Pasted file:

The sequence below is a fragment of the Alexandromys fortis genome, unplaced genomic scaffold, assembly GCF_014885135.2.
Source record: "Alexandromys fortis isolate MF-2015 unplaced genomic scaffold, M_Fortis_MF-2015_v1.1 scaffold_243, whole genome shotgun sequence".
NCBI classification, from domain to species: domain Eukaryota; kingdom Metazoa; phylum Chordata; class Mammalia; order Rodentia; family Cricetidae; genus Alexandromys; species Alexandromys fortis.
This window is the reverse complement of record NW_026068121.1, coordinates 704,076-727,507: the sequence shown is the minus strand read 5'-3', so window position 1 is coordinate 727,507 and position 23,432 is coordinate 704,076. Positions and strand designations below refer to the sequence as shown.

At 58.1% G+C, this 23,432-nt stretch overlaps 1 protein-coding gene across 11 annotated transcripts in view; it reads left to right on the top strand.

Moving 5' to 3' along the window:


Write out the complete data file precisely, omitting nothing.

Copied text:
The sequence below is a fragment of the Alexandromys fortis genome, unplaced genomic scaffold, assembly GCF_014885135.2.
Source record: "Alexandromys fortis isolate MF-2015 unplaced genomic scaffold, M_Fortis_MF-2015_v1.1 scaffold_243, whole genome shotgun sequence".
NCBI classification, from domain to species: domain Eukaryota; kingdom Metazoa; phylum Chordata; class Mammalia; order Rodentia; family Cricetidae; genus Alexandromys; species Alexandromys fortis.
This window is the reverse complement of record NW_026068121.1, coordinates 704,076-727,507: the sequence shown is the minus strand read 5'-3', so window position 1 is coordinate 727,507 and position 23,432 is coordinate 704,076. Positions and strand designations below refer to the sequence as shown.

At 58.1% G+C, this 23,432-nt stretch overlaps 1 protein-coding gene across 11 annotated transcripts in view; it reads left to right on the top strand.

Moving 5' to 3' along the window: